Anastasia Bay

An anatomy of movement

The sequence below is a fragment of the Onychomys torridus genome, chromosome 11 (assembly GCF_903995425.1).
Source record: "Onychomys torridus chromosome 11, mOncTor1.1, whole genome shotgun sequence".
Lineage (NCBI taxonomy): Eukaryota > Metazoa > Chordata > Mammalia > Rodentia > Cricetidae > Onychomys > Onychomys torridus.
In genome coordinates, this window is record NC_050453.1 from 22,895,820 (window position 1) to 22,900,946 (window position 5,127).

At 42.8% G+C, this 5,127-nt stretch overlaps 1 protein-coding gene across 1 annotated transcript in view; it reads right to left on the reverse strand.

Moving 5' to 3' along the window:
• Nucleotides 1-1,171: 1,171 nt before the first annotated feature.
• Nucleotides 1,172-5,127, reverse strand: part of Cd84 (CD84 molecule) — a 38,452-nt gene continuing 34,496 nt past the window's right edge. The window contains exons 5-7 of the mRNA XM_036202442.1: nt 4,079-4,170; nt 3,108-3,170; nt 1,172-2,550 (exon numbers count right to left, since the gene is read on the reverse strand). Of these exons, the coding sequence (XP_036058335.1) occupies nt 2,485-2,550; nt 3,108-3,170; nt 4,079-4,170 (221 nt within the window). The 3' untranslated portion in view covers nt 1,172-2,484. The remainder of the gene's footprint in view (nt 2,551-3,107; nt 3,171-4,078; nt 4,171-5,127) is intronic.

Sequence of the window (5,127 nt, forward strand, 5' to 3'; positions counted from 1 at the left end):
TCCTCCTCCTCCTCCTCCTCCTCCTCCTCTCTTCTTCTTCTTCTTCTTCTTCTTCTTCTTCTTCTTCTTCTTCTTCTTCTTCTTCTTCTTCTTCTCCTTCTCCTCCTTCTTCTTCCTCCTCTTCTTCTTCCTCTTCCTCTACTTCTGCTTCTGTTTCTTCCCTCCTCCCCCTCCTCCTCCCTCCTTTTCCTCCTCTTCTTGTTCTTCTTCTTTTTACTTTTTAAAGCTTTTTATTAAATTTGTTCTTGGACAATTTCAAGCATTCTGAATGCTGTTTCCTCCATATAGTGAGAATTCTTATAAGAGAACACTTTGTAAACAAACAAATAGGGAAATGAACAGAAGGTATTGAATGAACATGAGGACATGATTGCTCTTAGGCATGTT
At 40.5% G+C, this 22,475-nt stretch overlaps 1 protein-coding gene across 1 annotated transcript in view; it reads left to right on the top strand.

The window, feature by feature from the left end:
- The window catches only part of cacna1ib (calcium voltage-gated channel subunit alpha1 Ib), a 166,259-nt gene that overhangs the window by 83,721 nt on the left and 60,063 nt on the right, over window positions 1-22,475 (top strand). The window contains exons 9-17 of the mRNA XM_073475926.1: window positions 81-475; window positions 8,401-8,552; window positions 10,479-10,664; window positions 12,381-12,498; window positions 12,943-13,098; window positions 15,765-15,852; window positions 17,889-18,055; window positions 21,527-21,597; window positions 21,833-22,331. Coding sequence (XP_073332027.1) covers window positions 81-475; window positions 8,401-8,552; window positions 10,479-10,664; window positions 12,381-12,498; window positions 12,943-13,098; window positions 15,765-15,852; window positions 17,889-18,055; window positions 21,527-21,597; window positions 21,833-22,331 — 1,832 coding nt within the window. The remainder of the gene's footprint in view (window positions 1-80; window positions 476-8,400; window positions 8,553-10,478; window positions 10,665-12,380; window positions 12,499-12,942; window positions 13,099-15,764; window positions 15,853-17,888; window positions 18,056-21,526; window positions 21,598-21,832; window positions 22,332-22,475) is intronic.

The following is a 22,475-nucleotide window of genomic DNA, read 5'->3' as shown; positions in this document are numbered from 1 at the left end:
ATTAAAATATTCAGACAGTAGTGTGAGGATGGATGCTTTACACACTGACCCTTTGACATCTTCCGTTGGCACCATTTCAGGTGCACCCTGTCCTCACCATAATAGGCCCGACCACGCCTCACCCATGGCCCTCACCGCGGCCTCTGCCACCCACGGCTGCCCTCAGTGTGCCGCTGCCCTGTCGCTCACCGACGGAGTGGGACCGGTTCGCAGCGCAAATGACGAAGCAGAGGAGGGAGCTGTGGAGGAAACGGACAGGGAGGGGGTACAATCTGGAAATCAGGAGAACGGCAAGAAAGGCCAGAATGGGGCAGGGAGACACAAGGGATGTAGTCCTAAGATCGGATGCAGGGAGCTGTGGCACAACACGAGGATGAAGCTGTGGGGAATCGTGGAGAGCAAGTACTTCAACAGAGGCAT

Whether alone or in group compositions, Anastasia Bay’s schematic figures capture the eye. It is not the “disembodied eye” of detached contemplation, but the mind’s eye that joins the cadence of the dancing bodies, the restless divers, boxers and walkers that populate her paintings. A range of different characters fills the canvases with emblematical postures. The boxer, the diver and the fife for example, are recurrent models that keep reappearing, though never fading into sameness. While most characters are closely framed by the canvas, some sneakily cross the line and slip onto the other side. A “floppy leg” connects both parts of a diptych, which pictures a sequence of legs that mingle with each other. The eye moves along as figures start multiplying. Arms and legs overlap in the group arrangements of Bathers, Boxers or Egyptian walk; and bodies seem to exponentially multiply in the layered compositions of works like The Sumos or Sabbath. In addition to intersecting bodies, Anastasia Bay also plays with the figure-ground relationship. The cyclist in Tour de France is eaten up by the blue that surrounds him, and it is the background in Fond Vert that draws out the silhouette of a bather and the stripes of her suit. Figure and ground intertwine with a somewhat disconcerting affinity.